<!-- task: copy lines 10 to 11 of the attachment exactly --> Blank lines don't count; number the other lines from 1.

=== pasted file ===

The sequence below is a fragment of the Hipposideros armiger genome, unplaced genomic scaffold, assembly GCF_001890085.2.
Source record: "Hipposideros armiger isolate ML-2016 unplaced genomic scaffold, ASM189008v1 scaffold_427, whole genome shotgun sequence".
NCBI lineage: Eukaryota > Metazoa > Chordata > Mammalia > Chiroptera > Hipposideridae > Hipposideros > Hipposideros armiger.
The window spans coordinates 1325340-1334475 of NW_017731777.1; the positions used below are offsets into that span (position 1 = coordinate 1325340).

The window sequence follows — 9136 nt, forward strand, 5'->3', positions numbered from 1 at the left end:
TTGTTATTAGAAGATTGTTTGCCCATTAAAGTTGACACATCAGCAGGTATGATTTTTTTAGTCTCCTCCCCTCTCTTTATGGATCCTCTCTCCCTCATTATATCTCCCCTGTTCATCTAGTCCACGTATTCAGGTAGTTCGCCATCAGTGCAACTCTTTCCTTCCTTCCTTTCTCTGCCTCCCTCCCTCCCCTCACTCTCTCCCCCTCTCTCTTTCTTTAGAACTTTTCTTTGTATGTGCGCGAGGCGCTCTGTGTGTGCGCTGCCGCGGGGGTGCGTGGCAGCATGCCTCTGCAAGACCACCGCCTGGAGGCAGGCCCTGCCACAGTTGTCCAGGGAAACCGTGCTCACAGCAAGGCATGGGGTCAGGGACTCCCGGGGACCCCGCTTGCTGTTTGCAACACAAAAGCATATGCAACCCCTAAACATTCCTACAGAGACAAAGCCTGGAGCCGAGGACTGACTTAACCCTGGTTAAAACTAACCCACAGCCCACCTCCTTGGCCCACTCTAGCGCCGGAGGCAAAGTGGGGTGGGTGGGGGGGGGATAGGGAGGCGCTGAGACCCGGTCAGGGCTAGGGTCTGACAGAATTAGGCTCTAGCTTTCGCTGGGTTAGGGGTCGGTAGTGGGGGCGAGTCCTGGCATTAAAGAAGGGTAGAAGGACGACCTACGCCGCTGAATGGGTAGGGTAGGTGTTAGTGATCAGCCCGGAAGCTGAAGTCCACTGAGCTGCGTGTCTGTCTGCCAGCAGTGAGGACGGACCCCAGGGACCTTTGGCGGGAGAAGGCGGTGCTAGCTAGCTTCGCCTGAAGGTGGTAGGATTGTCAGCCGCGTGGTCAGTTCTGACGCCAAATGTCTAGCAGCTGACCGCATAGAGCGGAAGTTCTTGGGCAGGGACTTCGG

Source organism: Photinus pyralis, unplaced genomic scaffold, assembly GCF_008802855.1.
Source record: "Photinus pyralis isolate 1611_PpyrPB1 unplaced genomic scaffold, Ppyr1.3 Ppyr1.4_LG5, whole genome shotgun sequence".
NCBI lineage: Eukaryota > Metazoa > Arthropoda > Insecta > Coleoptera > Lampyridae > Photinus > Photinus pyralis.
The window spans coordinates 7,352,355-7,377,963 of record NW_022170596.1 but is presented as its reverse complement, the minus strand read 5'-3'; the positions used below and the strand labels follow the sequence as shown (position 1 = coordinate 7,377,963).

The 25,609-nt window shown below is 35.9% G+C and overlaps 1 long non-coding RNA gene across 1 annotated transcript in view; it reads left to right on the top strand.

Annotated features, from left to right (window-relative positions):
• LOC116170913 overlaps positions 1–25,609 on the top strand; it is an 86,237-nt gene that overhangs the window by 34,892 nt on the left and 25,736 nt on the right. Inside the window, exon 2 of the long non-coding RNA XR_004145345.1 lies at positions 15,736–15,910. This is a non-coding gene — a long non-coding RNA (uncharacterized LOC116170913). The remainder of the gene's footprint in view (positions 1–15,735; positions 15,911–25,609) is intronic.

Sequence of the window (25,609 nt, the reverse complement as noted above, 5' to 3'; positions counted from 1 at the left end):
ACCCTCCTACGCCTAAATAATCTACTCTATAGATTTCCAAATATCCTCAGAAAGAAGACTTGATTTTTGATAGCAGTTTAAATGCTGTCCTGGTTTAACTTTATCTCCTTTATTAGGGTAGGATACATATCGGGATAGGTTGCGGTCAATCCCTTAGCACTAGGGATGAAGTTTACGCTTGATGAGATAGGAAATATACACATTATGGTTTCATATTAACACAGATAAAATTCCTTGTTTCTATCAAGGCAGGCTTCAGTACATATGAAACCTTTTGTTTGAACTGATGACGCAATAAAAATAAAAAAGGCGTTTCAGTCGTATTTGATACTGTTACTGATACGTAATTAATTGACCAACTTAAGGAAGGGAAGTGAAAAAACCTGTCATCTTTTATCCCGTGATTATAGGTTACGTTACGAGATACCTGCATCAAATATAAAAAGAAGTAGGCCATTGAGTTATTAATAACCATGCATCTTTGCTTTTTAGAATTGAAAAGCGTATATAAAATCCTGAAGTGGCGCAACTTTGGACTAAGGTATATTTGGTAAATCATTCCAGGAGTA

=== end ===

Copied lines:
The window spans coordinates 7,352,355-7,377,963 of record NW_022170596.1 but is presented as its reverse complement, the minus strand read 5'-3'; the positions used below and the strand labels follow the sequence as shown (position 1 = coordinate 7,377,963).

The 25,609-nt window shown below is 35.9% G+C and overlaps 1 long non-coding RNA gene across 1 annotated transcript in view; it reads left to right on the top strand.